Dēmos · Classical Athenian Democracy · a Stoa Publication
→ § 8 (Dem. 8).
Craig Gibson, trans., edition of April 30, 2003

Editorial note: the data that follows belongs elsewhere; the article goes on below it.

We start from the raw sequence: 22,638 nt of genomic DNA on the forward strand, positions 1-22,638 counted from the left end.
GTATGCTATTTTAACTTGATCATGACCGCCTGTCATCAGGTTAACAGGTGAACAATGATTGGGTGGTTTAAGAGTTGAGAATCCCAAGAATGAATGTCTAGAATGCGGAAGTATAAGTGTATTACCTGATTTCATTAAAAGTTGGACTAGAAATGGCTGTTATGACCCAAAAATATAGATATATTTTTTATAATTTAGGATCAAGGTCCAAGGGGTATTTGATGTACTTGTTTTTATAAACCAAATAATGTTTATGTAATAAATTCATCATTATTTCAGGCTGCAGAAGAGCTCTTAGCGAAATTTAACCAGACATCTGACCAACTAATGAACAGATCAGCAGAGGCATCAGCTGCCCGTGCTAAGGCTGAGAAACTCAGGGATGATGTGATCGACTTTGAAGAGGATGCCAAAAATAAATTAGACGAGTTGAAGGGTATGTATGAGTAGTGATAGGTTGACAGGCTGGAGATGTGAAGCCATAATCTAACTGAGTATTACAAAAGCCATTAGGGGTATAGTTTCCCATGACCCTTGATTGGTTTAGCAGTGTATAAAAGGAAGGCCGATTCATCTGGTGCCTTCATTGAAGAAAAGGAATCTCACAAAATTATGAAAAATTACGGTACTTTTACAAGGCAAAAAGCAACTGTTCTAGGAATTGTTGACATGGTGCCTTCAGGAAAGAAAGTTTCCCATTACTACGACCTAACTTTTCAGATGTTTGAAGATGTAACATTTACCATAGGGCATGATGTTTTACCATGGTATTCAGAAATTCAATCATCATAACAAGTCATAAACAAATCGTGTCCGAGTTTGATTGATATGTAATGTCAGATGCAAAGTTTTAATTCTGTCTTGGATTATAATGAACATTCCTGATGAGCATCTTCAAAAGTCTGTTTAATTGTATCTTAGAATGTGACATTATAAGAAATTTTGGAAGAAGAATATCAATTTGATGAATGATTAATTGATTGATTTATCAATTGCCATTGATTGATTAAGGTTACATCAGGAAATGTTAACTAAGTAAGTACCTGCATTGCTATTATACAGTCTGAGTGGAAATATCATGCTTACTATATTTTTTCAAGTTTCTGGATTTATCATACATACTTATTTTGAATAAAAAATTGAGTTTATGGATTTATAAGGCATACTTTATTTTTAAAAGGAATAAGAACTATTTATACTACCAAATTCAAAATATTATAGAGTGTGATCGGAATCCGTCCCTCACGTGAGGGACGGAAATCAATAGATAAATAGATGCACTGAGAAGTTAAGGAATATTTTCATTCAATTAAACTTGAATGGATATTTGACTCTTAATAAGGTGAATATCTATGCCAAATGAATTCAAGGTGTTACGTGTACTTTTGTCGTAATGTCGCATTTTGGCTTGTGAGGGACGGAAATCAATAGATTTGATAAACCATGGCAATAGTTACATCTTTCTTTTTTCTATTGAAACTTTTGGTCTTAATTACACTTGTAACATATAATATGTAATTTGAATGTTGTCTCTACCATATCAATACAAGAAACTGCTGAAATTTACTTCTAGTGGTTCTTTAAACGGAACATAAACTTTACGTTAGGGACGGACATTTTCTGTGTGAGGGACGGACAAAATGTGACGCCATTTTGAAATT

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(1) This speech was delivered on behalf of Diopeithes and the things for which he was being accused at Athens. The Chersonese was an ancient holding of Athens near Thrace, and in the time of Philip they sent their cleruchs to it. (2) It was an ancient Athenian custom to send those of their number who were poor and had no land at home as colonists to their outlying cities, and when they were sent they would receive weapons and supplies from the treasury. (3) Now then, this has happened and they have sent colonists to the Chersonese with Diopeithes for a general. Most of the other people of the Chersonese welcomed them when they arrived and shared houses and land with them, but the Cardians did not, saying that the land belonged to them, not to the Athenians. (4) Because of this, Diopeithes made war on the Cardians, but they fled for refuge to Philip, who ordered the Athenians not to harm them, because they were associated with him, but rather to go to arbitration with them, if they believed that they had been harmed in some way. (5) But when the Athenians did not obey these commands, he sent aid to the Cardians. So while Philip was battling the king of the Odrysians in the inland (upper Thrace), Diopeithes angrily went down to seaward Thrace, which was subject to Philip, laid waste to it, went back up to the Chersonese before Philip could get there, and arrived safely. (6) So then, since he was unable to defend himself with weapons, Philip sent a letter to the Athenians accusing the general and saying that he had openly violated the peace. And those among the orators who were on Philip’s side inveighed against Diopeithes and called for his punishment. (7) In opposition to them, Demosthenes makes his stand on behalf of Diopeithes in two ways. For he says that Diopeithes has not behaved unjustly, since Philip long ago violated the terms of the peace and in all likelihood is currently committing wrongs against Athens, and that he was simply carrying out the tasks of war; in addition (he says), it is inexpedient for the Athenians to punish the general and disband the forces under his command, which are now beating Philip back from the Chersonese. (8) In short, he calls for war and strongly accuses Philip of being unjust, breaking treaties, and plotting against both the Athenians and the rest of the Greeks.
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